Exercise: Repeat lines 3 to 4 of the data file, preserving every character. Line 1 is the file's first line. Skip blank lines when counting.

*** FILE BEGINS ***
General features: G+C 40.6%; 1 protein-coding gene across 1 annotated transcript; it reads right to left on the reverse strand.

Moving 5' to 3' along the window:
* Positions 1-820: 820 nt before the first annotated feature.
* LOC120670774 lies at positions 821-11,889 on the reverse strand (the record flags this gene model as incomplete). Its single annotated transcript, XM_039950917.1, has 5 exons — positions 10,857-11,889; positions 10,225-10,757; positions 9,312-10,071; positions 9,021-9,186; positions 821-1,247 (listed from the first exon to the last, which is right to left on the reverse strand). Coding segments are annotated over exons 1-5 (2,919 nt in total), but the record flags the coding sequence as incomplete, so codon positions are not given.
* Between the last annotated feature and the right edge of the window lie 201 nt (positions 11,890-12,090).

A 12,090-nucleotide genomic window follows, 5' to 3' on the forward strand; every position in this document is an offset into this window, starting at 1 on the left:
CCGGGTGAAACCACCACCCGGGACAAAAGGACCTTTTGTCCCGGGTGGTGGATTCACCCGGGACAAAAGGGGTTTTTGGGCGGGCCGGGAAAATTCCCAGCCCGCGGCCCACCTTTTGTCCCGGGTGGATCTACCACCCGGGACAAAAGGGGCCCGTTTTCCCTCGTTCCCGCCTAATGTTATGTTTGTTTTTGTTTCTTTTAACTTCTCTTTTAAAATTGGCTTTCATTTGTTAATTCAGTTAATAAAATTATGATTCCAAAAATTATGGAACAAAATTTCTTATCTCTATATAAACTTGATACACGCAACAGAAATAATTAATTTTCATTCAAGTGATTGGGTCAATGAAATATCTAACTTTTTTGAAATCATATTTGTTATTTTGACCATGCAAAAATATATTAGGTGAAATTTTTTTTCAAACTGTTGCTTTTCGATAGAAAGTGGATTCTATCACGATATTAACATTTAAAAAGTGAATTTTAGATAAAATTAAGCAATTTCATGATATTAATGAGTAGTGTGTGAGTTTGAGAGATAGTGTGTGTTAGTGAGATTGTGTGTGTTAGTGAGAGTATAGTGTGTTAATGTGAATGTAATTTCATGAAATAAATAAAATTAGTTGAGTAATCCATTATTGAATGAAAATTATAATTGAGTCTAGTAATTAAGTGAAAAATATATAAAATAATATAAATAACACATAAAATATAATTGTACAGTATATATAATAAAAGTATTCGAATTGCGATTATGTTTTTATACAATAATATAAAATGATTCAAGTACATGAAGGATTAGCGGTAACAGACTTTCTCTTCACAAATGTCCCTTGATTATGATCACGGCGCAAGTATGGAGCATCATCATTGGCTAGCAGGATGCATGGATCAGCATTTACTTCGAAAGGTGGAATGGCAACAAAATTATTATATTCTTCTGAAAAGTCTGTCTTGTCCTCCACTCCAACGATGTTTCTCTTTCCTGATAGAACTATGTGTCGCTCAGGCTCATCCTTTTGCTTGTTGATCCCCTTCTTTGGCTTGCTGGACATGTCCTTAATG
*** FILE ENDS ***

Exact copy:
* Positions 1-820: 820 nt before the first annotated feature.
* LOC120670774 lies at positions 821-11,889 on the reverse strand (the record flags this gene model as incomplete). Its single annotated transcript, XM_039950917.1, has 5 exons — positions 10,857-11,889; positions 10,225-10,757; positions 9,312-10,071; positions 9,021-9,186; positions 821-1,247 (listed from the first exon to the last, which is right to left on the reverse strand). Coding segments are annotated over exons 1-5 (2,919 nt in total), but the record flags the coding sequence as incomplete, so codon positions are not given.